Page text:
How to learn difficult words in English!
What do you do if you’re having problems learning a word? Next time, you might want to try using some mnemonics.
Some words are easier to learn than others. For example, there are thousands of cognates in English, such as the word “education”, which is almost identical in French (“éducation”) and Spanish (“educación”). In other cases, you can guess the meaning of words through the context. However, some words are just really hard to learn as they just don’t seem to have any relation to any other words you know. So, what can you do?
Simple! Use mnemonics! Mnemonics are devices to help you remember things. There are a variety of them, including rhymes, spelling acronyms and sentence mnemonics. Visual mnemonics with pictures or images are really good for learning words.
In order to create your own visual mnemonic, you need to think about the word. What does it sound like? What does it make you think of? What does it rhyme with? Once you’ve established this, you can create an image that captures the word in your mind. And in order for this to work, your images need to be clear, distinct, strong and, if possible, a little bit crazy. Finally, write a sentence with your new word to help you remember it. We asked a few people for their examples of visual mnemonics.
1. I was having difficulties with the French word “escargot”, which means “snail”. So, I put together an image of an enormous snail travelling on a cargo ship. [Frank, Australia]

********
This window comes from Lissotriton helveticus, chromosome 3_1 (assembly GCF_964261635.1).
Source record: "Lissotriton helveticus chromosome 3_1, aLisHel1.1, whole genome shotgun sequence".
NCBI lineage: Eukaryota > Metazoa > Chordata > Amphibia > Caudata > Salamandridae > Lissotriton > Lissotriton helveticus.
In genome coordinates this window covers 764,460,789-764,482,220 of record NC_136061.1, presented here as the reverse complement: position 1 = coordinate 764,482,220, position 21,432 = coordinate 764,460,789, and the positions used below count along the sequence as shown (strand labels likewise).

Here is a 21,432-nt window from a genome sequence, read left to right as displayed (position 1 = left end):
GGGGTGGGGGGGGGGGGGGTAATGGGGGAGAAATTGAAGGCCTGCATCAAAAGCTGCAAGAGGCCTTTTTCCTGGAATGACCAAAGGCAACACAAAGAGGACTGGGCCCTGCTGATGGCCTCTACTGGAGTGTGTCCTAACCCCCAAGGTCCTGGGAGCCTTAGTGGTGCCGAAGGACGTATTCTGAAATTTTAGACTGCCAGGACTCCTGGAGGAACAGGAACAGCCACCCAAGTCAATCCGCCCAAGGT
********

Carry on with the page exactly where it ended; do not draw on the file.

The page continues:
2. I used “oreos” to help me learn the Spanish word “orejas” (which means “ears”). I created a picture of a girl with oreos on her ears. It really helped me. [Abigail, USA]
3. I kept forgetting the word for “trousers” in German, which is “Hose”. So, I came up with a picture of some really dirty trousers that were being cleaned with a garden hose. [Sophie, Scotland]
4. I was learning Norwegian and was having problems with the word “mulighet”, which means “opportunity, capability, chance, possibility”, etc. So, I came up with an image using a “mule” because this word sounds a bit like a part of the word I wanted to learn.” [Pete, England]
5. I’ve always found the word “abduct” hard to remember. So, I put together an image of a pirate abducting a duck, because “abduct” sounds a bit like duck. [David, Spain]
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Online flashcard solutions
One good way of testing yourself with your mnemonics is to use flashcards. There are lots of websites that have flashcard programs that are great for learning. One of these is Anki (http://ankisrs.net). It shows you one side of the flashcard and you have to guess what’s on the other side. It also uses “spaced repetition”. For example, if you find one of the cards easy, it won’t ask you again for a while. However, if you found it hard, it’ll ask you again the following day. This program can really help you learn things. Another great site is memrise (www.memrise.com).
■ a mnemonic n = a device or technique for learning or remembering something
■ a cognate n = a word that has the same origin or root in several languages. For example, “garden” (English), “jardin” (French) and “jardín” (Spanish) are all cognates
■ a context n = the context of a word or sentence consists of the topic in general, and the words or sentences before and after it
■ an acronym n = a word composed of the first letters of the words in a phrase. For example, LOL = laughing out loud
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